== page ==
In the week after the attack, Laura watches Billy. When he sleeps, he’s still, and he makes quiet, hurt noises. There are deep purple circles under his eyes, and when the blanket slips off his shoulders during his ten minutes of rest, she’s surprised to find herself tucking it back up.
He’s too young for this, she thinks, looking at his smooth, round face. She forgets that thought when he wakes up. His eyes snap completely open, and his mouth gets tight and his hands are steady as he hands her the latest death toll.
Around the hundred and sixtieth hour without any real sleep, Billy is talking to her about the scarcity of grain based foods throughout the fleet, and it occurs to Laura that she has no idea how old he is.
He’s startled when she asks, and then stops for a second to half chuckle and it sounds broken, hollow. “Uh, actually I think I turned twenty…maybe two days ago now,” he tells her.
“Oh,” Laura says, because there’s nothing else to say. And then the clock strikes the thirty-three minute mark, and they brace for a jump.
When Billy sleeps next, she digs through her purse until she finds a chocolate bar she’d brought with her from Caprica. She gives it to him and wishes him a happy birthday, and when his red eyes fill a little, she hugs him. He holds onto her tightly, and she rubs gently at his neck.
She doesn’t tell him it’ll be all right; they both know it won’t. But she wants to.
It’s two months after the Cylon attack, and Colonial One is quiet, for once. Billy sits before Laura, scratching notes onto his pad of paper, and his hair sticks up behind his ears, and she finds herself reaching out to smooth it down. Her hand falls to her side, and she half laughs at herself.
“What?” Billy asks, and she shakes her head.
“Nothing, I was just thinking,” she tells him, and he watches her a second longer before going back to his work.
Laura thinks that if she had a son, he’d be a little older than Billy, probably. But when she tries to picture her own child, all she can think of is Billy’s face.
What Laura remembers most about collapsing in her office is Billy catching her. Then she remembers white light, and scratchy sheets, and Billy’s suit hovering over her as she’s wheeled through hallways. She tries to say his name, but he doesn’t hear her over the doctors, and then her eyes shut again.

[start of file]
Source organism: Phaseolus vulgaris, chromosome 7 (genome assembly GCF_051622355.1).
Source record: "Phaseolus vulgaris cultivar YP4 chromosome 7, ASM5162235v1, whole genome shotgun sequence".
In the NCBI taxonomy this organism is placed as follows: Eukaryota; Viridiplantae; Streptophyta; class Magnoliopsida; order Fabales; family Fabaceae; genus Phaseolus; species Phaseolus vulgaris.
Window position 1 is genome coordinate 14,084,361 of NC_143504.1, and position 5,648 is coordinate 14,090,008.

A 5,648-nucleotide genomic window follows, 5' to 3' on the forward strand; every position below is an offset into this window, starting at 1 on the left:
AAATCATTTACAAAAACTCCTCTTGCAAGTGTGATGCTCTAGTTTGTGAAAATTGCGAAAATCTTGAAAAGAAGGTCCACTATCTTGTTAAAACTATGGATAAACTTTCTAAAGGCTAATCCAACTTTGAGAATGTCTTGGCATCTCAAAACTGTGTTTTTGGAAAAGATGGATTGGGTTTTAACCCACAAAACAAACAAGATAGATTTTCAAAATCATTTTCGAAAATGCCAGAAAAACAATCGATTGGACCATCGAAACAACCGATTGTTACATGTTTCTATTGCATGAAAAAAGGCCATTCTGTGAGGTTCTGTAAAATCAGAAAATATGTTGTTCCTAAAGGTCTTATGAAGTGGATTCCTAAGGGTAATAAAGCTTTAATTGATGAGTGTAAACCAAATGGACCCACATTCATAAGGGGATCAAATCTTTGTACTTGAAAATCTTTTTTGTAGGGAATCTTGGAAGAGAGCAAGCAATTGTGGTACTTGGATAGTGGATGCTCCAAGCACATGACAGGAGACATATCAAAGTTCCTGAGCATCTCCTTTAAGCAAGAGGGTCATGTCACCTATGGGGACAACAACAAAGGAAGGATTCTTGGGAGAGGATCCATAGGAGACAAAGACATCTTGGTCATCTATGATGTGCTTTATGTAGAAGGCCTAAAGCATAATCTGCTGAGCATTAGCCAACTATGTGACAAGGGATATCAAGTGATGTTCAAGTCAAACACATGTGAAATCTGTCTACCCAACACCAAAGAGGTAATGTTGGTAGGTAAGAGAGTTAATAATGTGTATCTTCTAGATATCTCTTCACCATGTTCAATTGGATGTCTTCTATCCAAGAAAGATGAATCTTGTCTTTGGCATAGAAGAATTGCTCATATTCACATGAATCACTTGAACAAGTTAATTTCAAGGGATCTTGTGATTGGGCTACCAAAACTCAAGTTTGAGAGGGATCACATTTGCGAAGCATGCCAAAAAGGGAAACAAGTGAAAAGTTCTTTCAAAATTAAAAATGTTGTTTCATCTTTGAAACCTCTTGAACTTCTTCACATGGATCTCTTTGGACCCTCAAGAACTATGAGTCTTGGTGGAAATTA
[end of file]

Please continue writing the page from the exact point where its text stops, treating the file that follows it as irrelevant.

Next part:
She wakes up and it’s dark. Billy is staring at his shoes and sitting next to her bed. His cheeks are wet.
“I thought,” he says when he sees her watching him. “I thought there would be more time. I knew you were sick – ”
She raises her arms, and they shake a little. “Come here,” she says, and he puts his head on her chest and his body shakes a little while he cries. She’s tired, and it hurts a little, but she runs her hands across his back over and over and presses a small kiss to his forehead.
“You’ll be okay,” she tells him, as he sits up and rubs at his red nose. He takes a deep breath and wipes at his face. “I know you will.”
“What do you need me to do?” he asks her, and Laura has never been as proud of anyone in her entire life as she is of Billy at that moment.
He dies at three twenty-three in the afternoon. Laura hears the report of casualties crackle over the line in the CIC, and she has to grip tightly onto the chair in front of her so that she doesn’t fall.
His body is cold when she sees him. His cheeks are wrong – pale, and drawn, and slack. His eyes will never open again. Her lungs clench when she breathes, and she fixes his hair so that it lies just so.
When she goes home, she lights all the candles she has. “Lords of Kobol, hear my prayer,” she manages, taking deep, shuddering breaths as she sobs, “I send into your hands the soul of Billy Keikeya.”
In her hands, she holds his tie. It’s stained with blood and the knot is half undone. She runs her fingers over it again and again. She closes her eyes, and starts again. “Lords of Kobol, hear my prayer. I send into your hands the soul of my son.”
The candles burn long after she falls asleep, exhausted, tie in her hands and her face marked by tears, and when Laura wakes, all she can smell is salt and ashes.